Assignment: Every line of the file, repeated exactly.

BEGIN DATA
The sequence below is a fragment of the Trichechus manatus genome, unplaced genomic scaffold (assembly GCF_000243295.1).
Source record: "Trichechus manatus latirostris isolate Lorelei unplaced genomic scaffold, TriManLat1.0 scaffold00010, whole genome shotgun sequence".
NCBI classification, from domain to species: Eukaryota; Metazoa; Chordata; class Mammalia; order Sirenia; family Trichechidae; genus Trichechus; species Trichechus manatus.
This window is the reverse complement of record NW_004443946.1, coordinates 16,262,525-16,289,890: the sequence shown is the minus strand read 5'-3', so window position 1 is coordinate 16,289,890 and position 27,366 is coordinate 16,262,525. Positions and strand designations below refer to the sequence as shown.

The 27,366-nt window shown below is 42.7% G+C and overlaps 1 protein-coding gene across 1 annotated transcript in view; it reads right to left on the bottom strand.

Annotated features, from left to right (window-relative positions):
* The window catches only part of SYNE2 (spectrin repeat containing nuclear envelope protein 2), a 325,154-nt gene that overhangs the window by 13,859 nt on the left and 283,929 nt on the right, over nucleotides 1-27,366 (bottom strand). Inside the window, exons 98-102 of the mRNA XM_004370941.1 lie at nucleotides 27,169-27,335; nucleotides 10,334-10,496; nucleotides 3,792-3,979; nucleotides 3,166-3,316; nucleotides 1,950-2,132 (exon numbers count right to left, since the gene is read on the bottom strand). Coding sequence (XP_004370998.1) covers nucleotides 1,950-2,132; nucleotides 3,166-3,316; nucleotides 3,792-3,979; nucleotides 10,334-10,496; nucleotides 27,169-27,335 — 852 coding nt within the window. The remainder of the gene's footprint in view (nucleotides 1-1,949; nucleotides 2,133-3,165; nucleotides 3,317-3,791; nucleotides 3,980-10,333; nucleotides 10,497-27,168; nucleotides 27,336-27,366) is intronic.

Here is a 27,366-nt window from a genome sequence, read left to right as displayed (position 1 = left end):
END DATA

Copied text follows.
The sequence below is a fragment of the Trichechus manatus genome, unplaced genomic scaffold (assembly GCF_000243295.1).
Source record: "Trichechus manatus latirostris isolate Lorelei unplaced genomic scaffold, TriManLat1.0 scaffold00010, whole genome shotgun sequence".
NCBI classification, from domain to species: Eukaryota; Metazoa; Chordata; class Mammalia; order Sirenia; family Trichechidae; genus Trichechus; species Trichechus manatus.
This window is the reverse complement of record NW_004443946.1, coordinates 16,262,525-16,289,890: the sequence shown is the minus strand read 5'-3', so window position 1 is coordinate 16,289,890 and position 27,366 is coordinate 16,262,525. Positions and strand designations below refer to the sequence as shown.

The 27,366-nt window shown below is 42.7% G+C and overlaps 1 protein-coding gene across 1 annotated transcript in view; it reads right to left on the bottom strand.

Annotated features, from left to right (window-relative positions):
* The window catches only part of SYNE2 (spectrin repeat containing nuclear envelope protein 2), a 325,154-nt gene that overhangs the window by 13,859 nt on the left and 283,929 nt on the right, over nucleotides 1-27,366 (bottom strand). Inside the window, exons 98-102 of the mRNA XM_004370941.1 lie at nucleotides 27,169-27,335; nucleotides 10,334-10,496; nucleotides 3,792-3,979; nucleotides 3,166-3,316; nucleotides 1,950-2,132 (exon numbers count right to left, since the gene is read on the bottom strand). Coding sequence (XP_004370998.1) covers nucleotides 1,950-2,132; nucleotides 3,166-3,316; nucleotides 3,792-3,979; nucleotides 10,334-10,496; nucleotides 27,169-27,335 — 852 coding nt within the window. The remainder of the gene's footprint in view (nucleotides 1-1,949; nucleotides 2,133-3,165; nucleotides 3,317-3,791; nucleotides 3,980-10,333; nucleotides 10,497-27,168; nucleotides 27,336-27,366) is intronic.

Here is a 27,366-nt window from a genome sequence, read left to right as displayed (position 1 = left end):